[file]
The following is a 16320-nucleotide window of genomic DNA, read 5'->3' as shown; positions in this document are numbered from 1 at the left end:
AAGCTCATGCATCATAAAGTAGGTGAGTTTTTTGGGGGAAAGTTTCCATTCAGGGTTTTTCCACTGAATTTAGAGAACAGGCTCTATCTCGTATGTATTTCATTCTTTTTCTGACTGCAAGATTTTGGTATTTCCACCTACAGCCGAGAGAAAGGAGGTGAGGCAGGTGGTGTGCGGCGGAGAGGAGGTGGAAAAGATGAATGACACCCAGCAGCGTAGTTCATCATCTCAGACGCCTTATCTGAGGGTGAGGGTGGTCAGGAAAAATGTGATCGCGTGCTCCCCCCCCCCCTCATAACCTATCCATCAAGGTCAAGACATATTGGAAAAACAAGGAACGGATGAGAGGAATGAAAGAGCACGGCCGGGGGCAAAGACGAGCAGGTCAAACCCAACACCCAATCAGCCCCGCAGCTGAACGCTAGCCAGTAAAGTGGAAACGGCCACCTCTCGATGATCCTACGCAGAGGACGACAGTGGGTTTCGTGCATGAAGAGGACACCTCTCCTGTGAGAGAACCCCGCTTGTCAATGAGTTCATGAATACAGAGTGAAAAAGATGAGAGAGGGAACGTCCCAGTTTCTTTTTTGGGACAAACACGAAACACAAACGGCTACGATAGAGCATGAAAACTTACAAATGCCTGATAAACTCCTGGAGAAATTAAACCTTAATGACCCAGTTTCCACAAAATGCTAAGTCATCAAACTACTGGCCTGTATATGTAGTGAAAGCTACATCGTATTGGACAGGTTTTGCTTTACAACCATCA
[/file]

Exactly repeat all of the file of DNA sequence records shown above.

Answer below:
The following is a 16320-nucleotide window of genomic DNA, read 5'->3' as shown; positions in this document are numbered from 1 at the left end:
AAGCTCATGCATCATAAAGTAGGTGAGTTTTTTGGGGGAAAGTTTCCATTCAGGGTTTTTCCACTGAATTTAGAGAACAGGCTCTATCTCGTATGTATTTCATTCTTTTTCTGACTGCAAGATTTTGGTATTTCCACCTACAGCCGAGAGAAAGGAGGTGAGGCAGGTGGTGTGCGGCGGAGAGGAGGTGGAAAAGATGAATGACACCCAGCAGCGTAGTTCATCATCTCAGACGCCTTATCTGAGGGTGAGGGTGGTCAGGAAAAATGTGATCGCGTGCTCCCCCCCCCCCTCATAACCTATCCATCAAGGTCAAGACATATTGGAAAAACAAGGAACGGATGAGAGGAATGAAAGAGCACGGCCGGGGGCAAAGACGAGCAGGTCAAACCCAACACCCAATCAGCCCCGCAGCTGAACGCTAGCCAGTAAAGTGGAAACGGCCACCTCTCGATGATCCTACGCAGAGGACGACAGTGGGTTTCGTGCATGAAGAGGACACCTCTCCTGTGAGAGAACCCCGCTTGTCAATGAGTTCATGAATACAGAGTGAAAAAGATGAGAGAGGGAACGTCCCAGTTTCTTTTTTGGGACAAACACGAAACACAAACGGCTACGATAGAGCATGAAAACTTACAAATGCCTGATAAACTCCTGGAGAAATTAAACCTTAATGACCCAGTTTCCACAAAATGCTAAGTCATCAAACTACTGGCCTGTATATGTAGTGAAAGCTACATCGTATTGGACAGGTTTTGCTTTACAACCATCA